|Sharon Jones, a talented soul singer, had the audience's attention the whole night. (Dulce Pinzon)|
CAMBRIDGE - "I been looking at you all night!" Sharon Jones said, pulling a college-age guy in an Izod shirt onto the stage with her at the Middle East Downstairs Friday night. The young man, who said his name was Brendan, was a little sheepish, but he was a sport. Jones checked his face for stubble, asked if he had a girlfriend ("She ain't here, right?"), then serenaded him with a "lesson" on how to treat said girlfriend right: the simmering "Be Easy."
Brendan was one of nine members of the sold-out crowd who got to share the stage with Jones during a performance that her guitarist, Binky Griptite, announced as "the Daptone Super Soul Revue."
Griptite was a capable bandleader in his own right, leading the excellent Dap-Kings - comprising a typical rock lineup plus a trumpet, tenor sax, baritone sax, and bongos - through a short set of rousing R&B numbers that got the audience dancing, clapping, and shouting before Jones had even appeared. (The Budos Band was scheduled to open but reportedly got stuck in New York and never showed up.)
Once she came onstage, Jones made good on her band's build-up. Jones is a perfectly cool and natural performer whose moves, ad libs, and constant conversation with the audience make her an engaging party host who just happens to be a great soul singer, as well.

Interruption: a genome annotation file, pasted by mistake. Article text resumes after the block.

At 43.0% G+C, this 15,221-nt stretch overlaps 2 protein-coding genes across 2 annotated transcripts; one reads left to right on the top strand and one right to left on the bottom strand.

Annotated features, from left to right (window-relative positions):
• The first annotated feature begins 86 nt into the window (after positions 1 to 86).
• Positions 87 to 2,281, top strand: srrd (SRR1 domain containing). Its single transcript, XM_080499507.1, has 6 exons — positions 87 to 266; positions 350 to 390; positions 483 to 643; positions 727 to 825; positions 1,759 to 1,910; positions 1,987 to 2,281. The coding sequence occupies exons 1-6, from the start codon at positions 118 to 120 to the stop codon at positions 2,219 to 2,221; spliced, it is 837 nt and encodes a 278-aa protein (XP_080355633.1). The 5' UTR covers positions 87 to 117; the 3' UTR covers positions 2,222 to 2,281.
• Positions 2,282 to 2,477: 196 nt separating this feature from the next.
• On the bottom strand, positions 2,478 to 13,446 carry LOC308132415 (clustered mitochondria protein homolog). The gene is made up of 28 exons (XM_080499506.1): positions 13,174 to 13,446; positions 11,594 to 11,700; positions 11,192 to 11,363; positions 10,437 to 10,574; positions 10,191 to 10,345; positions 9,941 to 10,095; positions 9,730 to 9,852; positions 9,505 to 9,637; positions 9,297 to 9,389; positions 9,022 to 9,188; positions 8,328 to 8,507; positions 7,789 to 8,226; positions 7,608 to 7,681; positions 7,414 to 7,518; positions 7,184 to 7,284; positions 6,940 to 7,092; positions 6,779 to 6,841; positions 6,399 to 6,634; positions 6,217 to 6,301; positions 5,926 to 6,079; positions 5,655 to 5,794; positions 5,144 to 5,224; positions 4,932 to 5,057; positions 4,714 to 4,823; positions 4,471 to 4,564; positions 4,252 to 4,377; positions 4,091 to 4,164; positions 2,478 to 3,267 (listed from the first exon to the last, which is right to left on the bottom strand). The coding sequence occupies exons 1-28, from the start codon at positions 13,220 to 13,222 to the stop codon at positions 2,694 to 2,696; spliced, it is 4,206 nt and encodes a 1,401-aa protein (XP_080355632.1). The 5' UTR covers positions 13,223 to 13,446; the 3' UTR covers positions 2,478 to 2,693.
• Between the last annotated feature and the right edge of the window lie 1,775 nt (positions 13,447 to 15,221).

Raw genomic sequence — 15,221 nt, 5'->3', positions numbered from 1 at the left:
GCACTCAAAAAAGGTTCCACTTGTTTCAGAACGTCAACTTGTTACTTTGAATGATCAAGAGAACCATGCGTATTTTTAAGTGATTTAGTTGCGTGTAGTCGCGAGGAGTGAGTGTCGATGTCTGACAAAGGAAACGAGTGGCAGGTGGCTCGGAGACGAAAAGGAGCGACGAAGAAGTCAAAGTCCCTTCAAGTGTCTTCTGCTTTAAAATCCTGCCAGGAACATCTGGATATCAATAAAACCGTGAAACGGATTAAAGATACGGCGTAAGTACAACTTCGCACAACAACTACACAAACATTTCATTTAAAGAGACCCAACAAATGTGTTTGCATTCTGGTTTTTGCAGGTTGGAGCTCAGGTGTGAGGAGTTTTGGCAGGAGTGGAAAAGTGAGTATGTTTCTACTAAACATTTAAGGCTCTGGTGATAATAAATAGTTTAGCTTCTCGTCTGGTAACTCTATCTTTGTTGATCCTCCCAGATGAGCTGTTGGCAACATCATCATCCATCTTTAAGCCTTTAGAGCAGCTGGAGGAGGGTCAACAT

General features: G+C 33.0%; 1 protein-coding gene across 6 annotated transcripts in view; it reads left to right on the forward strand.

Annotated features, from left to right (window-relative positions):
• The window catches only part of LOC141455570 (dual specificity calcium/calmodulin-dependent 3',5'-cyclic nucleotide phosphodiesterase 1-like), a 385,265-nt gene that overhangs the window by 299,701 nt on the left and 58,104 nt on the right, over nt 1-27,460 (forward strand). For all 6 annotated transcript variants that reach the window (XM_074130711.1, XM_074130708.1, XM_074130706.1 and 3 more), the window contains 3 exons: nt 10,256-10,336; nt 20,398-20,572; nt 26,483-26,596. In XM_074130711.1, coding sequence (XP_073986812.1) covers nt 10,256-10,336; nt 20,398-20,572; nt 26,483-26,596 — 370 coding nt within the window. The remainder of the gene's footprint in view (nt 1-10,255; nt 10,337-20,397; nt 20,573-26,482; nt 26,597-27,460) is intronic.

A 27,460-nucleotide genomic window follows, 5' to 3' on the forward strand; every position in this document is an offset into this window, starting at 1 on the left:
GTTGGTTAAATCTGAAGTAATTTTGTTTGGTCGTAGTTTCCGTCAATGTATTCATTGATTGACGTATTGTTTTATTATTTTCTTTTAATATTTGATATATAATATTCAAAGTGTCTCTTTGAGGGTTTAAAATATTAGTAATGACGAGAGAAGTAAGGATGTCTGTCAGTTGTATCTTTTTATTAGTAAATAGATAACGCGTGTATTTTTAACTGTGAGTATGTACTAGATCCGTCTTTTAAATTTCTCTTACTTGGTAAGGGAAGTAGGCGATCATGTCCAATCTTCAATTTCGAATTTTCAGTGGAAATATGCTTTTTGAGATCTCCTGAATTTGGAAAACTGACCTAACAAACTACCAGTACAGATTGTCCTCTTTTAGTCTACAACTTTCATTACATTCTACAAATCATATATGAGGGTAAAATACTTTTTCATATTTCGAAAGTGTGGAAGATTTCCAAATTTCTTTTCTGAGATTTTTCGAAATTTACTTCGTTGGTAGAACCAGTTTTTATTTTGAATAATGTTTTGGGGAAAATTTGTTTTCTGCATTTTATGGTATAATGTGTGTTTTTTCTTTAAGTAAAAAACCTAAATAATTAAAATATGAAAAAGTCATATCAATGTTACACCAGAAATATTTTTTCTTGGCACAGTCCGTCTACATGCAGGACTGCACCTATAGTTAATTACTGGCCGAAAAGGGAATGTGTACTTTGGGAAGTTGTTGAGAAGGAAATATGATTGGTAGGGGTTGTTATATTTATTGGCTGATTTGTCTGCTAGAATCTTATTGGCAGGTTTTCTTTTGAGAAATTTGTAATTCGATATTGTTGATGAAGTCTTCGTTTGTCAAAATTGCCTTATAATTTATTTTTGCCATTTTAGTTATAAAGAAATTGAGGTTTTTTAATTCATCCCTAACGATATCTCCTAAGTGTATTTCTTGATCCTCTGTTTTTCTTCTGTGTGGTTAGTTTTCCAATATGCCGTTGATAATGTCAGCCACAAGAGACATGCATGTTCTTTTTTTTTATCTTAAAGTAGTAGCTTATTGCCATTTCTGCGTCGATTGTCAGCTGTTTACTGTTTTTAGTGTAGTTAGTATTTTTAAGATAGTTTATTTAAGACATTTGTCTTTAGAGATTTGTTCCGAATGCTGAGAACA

Through the heavy groove of "I'm Not Gonna Cry" (released as a 7-inch vinyl single), the funkier "How Do I Let a Good Man Down?" (her "struttin' song"), and a slew of other solid soul tunes like "Let Them Knock," Jones's voice wasn't only as capable as it is on record - it was stronger, thanks to the freedom and energy of a live setting.
The Dap-Kings were essential to that effect. The airtight Brooklyn-based band, which has also played behind Amy Winehouse, allowed Jones to speed things up or slow them down as she saw fit, dropping abruptly to half-speed at her command on the title track of her new record, "100 Days, 100 Nights."
When it came time for an encore, Griptite appropriately had no trouble getting the audience to chant "I want some Sharon Jones" in exchange for her reappearance. Jones then launched into James Brown's "It's a Man's Man's Man's World" and proved that, as the song goes, "it wouldn't be nothing, nothing without a woman or a girl."